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May 1975

Suppuration of the Submandibular Salivary Glands in the Neonate

Author Affiliations

From the Department of Pediatrics, University of Wisconsin, and the Perinatal Center, St. Mary's Hospital, Madison. Dr. Wells is now with the State Perinatal Project, Sioux Falls, SD.

Am J Dis Child. 1975;129(5):628-630. doi:10.1001/archpedi.1975.02120420064020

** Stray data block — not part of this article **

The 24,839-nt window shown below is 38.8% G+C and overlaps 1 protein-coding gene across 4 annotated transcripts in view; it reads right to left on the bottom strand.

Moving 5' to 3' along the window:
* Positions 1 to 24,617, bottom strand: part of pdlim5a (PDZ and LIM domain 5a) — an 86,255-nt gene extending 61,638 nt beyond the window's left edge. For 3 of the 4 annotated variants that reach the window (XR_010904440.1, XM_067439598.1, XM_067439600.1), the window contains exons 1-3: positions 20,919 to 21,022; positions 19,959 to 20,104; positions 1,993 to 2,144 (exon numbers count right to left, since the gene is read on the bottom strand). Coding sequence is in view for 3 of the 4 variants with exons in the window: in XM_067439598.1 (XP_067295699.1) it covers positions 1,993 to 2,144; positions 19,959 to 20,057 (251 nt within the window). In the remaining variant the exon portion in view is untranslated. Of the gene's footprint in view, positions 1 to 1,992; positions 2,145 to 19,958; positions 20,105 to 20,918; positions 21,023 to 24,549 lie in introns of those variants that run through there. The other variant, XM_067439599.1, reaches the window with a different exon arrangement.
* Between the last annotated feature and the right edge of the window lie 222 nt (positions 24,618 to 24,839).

Suppurative sialadenitis is rare in the neonate and usually involves the parotid glands. Two cases are reported of suppuration of the submandibular salivary gland in the newborn. Diagnosis was made by clinical signs of infection, appearance of a unilateral, erythematous submandibular mass, and expression of pus from the orifice of Wharton duct under the tip of the tongue. Gram stain, culture, and antibiotic sensitivity studies were done on the purulent material. Staphylococcus aureus grew in both cases and was sensitive to treatment with methicillin sodium. This report discusses the management of these cases, with speculation about the possible cause. To my knowledge, these are the only two cases found in the literature of suppurative submandibular sialadenitis occurring as an isolated lesion in the neonatal period.

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